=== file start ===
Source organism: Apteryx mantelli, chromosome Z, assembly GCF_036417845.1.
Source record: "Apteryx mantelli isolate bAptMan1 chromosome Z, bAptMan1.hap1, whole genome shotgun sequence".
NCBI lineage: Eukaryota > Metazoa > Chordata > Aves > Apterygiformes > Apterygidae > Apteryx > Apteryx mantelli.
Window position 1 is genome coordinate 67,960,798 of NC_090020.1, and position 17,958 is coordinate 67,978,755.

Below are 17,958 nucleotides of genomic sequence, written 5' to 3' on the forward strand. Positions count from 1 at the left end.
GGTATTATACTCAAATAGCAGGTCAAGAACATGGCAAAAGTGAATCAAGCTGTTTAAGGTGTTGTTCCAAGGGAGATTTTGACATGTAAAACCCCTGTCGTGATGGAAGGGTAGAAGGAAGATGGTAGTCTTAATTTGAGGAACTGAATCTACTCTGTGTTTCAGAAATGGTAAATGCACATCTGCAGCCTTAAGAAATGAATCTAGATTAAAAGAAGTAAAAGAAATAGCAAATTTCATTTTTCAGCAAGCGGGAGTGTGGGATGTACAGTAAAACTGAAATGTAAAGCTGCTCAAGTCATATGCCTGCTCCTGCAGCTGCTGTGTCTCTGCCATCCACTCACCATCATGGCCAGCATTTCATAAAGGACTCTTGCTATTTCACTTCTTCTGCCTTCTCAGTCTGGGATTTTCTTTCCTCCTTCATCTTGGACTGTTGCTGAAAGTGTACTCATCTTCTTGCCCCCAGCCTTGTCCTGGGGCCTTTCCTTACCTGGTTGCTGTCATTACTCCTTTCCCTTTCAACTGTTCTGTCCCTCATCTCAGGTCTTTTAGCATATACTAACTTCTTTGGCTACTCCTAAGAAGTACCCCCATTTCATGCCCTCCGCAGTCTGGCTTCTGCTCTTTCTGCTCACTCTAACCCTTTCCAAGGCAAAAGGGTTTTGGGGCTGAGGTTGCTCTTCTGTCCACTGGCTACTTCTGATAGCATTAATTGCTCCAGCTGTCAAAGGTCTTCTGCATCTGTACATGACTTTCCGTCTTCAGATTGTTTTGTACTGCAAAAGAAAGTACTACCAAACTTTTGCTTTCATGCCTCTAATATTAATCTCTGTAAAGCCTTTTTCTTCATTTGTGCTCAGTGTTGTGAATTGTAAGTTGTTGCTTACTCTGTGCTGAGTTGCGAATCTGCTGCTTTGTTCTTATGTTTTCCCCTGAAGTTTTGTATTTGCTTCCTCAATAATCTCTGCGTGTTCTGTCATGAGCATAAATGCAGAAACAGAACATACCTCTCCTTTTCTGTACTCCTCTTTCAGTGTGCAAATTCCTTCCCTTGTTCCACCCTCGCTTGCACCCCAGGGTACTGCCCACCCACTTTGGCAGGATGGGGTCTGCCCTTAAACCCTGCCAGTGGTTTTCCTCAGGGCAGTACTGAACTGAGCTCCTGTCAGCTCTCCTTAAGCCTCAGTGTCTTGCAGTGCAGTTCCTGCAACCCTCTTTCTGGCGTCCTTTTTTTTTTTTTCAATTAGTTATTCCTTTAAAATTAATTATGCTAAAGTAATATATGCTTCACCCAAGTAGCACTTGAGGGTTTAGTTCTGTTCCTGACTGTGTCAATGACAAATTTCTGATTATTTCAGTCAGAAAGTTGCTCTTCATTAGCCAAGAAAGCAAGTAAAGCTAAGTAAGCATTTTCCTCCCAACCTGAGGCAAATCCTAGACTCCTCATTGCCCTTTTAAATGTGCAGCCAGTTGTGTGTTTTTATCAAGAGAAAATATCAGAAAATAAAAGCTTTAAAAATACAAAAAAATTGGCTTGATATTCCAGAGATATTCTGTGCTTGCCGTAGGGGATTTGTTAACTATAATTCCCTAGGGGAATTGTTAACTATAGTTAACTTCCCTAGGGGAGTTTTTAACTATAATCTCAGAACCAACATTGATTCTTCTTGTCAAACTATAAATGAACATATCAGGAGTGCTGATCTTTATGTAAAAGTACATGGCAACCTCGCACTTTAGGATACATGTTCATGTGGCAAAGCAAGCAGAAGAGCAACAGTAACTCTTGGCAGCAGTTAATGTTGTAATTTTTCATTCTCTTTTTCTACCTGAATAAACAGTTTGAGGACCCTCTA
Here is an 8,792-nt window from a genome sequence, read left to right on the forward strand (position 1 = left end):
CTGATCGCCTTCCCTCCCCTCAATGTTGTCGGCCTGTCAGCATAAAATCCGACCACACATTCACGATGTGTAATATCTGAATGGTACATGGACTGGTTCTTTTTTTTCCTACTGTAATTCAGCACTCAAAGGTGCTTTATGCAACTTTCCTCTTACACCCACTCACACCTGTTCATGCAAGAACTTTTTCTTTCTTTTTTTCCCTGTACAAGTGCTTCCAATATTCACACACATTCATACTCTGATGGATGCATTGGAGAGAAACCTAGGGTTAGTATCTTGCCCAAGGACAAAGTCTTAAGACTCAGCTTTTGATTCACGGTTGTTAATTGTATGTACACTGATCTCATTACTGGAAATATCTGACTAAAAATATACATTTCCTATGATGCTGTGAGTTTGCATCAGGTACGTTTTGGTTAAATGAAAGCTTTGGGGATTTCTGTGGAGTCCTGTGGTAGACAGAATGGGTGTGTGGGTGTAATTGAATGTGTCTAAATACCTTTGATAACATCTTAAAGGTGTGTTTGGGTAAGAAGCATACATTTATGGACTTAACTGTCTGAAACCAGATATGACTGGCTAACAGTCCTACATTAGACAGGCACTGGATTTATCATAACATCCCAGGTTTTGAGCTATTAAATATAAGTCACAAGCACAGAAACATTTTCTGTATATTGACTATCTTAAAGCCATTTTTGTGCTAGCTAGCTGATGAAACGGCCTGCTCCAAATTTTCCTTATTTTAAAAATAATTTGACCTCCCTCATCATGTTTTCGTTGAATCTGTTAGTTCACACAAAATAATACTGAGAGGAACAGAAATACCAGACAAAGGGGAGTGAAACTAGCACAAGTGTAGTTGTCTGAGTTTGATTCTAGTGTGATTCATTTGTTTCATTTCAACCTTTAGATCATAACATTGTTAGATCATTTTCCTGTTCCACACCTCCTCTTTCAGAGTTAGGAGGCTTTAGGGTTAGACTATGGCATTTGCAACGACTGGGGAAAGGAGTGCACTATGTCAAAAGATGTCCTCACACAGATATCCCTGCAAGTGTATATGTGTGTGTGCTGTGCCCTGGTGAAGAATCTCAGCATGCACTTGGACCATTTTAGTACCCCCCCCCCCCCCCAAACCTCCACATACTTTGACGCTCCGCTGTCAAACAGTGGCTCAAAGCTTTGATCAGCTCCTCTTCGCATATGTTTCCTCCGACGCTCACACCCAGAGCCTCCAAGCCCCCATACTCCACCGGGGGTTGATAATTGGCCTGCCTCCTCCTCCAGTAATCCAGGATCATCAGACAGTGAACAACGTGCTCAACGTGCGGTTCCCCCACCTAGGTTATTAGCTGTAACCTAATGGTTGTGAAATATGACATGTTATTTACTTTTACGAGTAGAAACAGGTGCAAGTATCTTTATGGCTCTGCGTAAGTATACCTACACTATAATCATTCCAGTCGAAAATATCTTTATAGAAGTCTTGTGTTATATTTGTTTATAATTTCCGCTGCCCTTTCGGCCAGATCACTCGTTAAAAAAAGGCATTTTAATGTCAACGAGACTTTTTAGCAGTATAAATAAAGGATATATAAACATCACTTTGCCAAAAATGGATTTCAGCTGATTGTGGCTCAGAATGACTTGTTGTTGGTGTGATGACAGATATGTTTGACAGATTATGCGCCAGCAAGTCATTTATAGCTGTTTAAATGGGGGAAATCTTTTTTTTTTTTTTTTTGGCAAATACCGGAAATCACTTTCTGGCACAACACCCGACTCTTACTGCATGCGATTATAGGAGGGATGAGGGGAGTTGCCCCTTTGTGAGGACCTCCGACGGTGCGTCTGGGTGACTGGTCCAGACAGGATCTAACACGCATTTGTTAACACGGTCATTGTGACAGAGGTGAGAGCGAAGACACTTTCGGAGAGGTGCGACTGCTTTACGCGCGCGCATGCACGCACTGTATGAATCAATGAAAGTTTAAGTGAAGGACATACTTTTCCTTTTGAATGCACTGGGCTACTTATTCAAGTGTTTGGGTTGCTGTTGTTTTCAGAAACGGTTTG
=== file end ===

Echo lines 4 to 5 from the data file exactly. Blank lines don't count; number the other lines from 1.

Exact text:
Window position 1 is genome coordinate 67,960,798 of NC_090020.1, and position 17,958 is coordinate 67,978,755.

Below are 17,958 nucleotides of genomic sequence, written 5' to 3' on the forward strand. Positions count from 1 at the left end.